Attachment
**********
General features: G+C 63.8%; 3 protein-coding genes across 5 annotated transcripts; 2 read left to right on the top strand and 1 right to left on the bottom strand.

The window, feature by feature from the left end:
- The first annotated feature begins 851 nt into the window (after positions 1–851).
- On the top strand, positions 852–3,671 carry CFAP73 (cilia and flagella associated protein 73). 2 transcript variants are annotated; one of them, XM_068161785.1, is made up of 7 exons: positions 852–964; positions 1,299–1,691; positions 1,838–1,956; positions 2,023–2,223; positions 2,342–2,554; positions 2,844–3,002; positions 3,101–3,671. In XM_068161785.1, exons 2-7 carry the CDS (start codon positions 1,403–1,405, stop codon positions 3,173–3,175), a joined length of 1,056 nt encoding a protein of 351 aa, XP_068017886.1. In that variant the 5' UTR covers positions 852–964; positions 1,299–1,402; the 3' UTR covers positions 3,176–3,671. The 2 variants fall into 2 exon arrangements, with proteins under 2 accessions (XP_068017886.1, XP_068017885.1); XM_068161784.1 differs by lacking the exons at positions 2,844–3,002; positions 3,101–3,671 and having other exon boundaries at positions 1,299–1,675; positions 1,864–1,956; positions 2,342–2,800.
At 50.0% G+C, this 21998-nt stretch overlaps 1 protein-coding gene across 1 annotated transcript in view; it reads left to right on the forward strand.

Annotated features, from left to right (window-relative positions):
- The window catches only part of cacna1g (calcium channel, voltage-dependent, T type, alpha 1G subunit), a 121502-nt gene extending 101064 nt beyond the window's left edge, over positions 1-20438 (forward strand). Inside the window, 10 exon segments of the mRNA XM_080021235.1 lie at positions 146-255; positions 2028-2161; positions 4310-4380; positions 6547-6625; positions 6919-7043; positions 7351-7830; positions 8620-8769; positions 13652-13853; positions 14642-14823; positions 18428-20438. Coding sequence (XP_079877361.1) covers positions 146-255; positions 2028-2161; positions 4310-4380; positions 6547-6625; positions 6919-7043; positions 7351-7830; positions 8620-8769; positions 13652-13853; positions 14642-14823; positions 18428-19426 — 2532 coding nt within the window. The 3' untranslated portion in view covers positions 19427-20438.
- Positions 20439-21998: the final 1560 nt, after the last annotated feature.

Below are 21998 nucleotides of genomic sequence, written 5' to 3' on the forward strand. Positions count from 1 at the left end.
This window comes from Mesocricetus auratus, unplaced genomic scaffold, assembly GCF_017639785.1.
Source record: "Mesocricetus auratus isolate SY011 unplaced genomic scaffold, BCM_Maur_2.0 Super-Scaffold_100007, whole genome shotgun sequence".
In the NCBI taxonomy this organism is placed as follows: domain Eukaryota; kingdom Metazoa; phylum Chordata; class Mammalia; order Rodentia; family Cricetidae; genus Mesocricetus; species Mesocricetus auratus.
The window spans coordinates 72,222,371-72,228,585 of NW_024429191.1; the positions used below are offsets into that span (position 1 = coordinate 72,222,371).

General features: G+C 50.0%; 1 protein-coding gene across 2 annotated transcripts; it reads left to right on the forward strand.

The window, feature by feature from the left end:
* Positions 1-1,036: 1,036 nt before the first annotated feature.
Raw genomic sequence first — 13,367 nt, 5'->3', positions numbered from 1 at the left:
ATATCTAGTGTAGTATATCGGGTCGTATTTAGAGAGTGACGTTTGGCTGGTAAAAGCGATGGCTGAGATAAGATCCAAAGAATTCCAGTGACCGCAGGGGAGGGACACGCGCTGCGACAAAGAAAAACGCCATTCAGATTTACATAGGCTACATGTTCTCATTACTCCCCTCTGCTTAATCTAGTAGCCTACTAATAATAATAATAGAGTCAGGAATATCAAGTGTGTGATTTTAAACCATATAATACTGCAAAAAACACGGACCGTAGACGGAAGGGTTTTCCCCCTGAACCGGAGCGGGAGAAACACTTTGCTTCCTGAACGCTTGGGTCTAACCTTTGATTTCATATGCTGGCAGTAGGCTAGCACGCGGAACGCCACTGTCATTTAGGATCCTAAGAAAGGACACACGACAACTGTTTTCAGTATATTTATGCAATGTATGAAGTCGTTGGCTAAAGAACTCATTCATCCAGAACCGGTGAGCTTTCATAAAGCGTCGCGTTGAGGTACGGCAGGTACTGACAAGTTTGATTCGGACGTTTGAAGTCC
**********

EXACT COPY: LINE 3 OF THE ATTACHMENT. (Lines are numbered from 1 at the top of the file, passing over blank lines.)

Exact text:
- The first annotated feature begins 851 nt into the window (after positions 1–851).